North Korea’s most recent nuclear test calls into question a more active cooperation between China and the United States to increase long-term regional stability. Despite agreeing on the goal of denuclearization on the peninsula, both countries have been unable to reach a real consensus.
It’s not enough to ask China to pressure Pyongyang to set up a U.S.-North Korea negotiation. China has to be a central part of the negotiation, too.
China’s growing naval power is challenging the status quo in the Asia-Pacific and the system of American alliances and bases around its periphery.
Authoritative and non-authoritative Chinese commentaries on the Trump administration’s foreign policy have tended to avoid making hostile remarks in response to some notable U.S. provocations.
In its clumsy attempt to exploit the vulnerabilities of the Sino-Russian axis, the Trump administration misunderstands not only the strength of relations, but also its own desirability as a useful ally.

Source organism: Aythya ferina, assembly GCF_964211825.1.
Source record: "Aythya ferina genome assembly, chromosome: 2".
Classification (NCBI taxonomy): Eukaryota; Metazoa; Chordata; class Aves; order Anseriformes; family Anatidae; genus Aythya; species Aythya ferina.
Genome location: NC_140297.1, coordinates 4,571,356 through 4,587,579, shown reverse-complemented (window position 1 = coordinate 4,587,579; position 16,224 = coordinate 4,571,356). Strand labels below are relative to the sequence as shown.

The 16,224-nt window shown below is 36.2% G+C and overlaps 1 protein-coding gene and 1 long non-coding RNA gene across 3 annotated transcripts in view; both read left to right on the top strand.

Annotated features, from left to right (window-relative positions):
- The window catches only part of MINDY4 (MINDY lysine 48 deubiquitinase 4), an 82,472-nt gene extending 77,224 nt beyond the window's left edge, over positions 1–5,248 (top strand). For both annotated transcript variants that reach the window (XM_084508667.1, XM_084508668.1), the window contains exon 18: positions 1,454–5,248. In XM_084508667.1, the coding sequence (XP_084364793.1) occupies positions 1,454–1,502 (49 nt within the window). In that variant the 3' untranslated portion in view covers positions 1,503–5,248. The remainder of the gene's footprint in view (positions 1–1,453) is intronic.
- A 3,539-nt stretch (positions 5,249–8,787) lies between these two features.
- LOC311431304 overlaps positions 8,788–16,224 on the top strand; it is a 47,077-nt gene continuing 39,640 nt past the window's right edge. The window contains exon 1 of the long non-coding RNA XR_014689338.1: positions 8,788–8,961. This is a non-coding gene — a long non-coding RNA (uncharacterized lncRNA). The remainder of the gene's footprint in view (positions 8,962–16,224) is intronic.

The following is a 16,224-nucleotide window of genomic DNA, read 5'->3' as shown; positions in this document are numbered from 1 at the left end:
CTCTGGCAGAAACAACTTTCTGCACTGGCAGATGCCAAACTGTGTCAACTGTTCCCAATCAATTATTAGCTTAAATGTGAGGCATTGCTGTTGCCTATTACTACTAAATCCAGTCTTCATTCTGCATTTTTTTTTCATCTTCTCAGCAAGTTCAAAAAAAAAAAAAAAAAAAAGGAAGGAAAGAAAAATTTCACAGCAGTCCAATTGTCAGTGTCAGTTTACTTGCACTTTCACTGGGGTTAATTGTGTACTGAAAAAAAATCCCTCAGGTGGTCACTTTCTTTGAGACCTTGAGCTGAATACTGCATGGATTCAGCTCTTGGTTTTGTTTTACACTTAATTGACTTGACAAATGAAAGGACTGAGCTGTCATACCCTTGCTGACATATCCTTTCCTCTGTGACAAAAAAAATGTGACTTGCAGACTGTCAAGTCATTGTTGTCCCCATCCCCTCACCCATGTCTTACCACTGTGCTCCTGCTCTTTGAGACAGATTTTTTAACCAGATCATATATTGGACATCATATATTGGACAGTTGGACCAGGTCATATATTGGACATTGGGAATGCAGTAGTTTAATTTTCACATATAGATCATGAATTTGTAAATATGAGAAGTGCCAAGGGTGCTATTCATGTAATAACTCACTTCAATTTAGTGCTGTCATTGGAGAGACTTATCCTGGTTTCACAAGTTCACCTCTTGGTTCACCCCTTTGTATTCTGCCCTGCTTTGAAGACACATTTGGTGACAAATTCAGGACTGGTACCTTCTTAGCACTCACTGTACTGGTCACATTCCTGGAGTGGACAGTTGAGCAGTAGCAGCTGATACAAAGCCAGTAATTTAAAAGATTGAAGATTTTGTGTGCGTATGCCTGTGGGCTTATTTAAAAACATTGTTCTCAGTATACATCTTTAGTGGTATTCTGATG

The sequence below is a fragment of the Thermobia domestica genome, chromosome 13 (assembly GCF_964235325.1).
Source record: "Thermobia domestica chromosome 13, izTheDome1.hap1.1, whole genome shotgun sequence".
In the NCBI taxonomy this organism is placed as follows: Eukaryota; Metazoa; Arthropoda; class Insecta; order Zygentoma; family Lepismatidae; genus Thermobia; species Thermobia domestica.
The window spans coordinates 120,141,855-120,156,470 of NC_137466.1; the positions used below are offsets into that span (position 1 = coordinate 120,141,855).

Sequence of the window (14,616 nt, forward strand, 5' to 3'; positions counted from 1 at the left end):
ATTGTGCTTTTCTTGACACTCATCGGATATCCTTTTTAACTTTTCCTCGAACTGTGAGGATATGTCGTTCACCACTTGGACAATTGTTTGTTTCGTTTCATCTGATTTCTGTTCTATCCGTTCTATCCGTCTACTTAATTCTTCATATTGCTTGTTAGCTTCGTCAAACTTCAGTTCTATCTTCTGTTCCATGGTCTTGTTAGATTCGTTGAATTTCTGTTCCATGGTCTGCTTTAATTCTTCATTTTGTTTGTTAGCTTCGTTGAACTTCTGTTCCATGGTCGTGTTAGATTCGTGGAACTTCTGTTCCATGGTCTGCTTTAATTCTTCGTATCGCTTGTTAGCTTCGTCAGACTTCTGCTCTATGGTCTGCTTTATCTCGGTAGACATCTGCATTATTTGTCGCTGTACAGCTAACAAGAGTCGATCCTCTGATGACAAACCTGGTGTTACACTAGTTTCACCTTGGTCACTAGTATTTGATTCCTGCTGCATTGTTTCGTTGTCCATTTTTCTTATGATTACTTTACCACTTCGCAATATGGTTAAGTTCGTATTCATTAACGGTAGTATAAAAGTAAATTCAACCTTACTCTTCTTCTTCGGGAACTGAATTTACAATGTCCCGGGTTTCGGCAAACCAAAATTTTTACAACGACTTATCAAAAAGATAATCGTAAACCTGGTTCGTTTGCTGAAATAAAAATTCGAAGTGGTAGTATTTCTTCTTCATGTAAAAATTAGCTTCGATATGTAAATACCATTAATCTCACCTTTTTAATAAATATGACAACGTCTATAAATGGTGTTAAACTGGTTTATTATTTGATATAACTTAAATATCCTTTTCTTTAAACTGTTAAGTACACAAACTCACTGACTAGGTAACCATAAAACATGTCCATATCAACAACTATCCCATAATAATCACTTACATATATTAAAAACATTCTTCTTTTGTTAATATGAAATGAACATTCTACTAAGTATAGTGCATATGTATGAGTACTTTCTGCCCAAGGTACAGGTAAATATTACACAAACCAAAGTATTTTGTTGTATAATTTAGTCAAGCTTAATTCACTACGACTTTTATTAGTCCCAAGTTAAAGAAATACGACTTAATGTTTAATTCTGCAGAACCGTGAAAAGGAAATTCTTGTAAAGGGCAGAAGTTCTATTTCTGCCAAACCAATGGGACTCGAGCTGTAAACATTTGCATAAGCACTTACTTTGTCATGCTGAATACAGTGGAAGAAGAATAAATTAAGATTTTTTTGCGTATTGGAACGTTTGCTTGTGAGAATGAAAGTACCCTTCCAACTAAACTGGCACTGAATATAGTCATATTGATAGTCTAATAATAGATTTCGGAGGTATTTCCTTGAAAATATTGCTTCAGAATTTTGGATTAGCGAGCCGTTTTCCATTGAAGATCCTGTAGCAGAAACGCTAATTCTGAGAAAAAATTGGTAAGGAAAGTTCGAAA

As tensions between the United States and North Korea continue to simmer, questions arise concerning what war with a nuclear-powered North Korea would look like.
Nuclear weapons and missile defense systems have become a point of contention in U.S.-China relations. How will Beijing respond to the perceived growing threat of U.S. nuclear deterrent capabilities?
Increased risk-taking concerning North Korea’s nuclear ambitions could potentially pay off, but there’s a catch.
As North Korea develops an array of missiles that could deliver a nuclear weapon to the continental United States, that further complicates the tension over defending U.S. allies in the region.
While the Trump administration’s nuclear and space policy remains uncertain, drastic readjustments may destabilize China-U.S. relations if China interprets it as a way to contain its rise.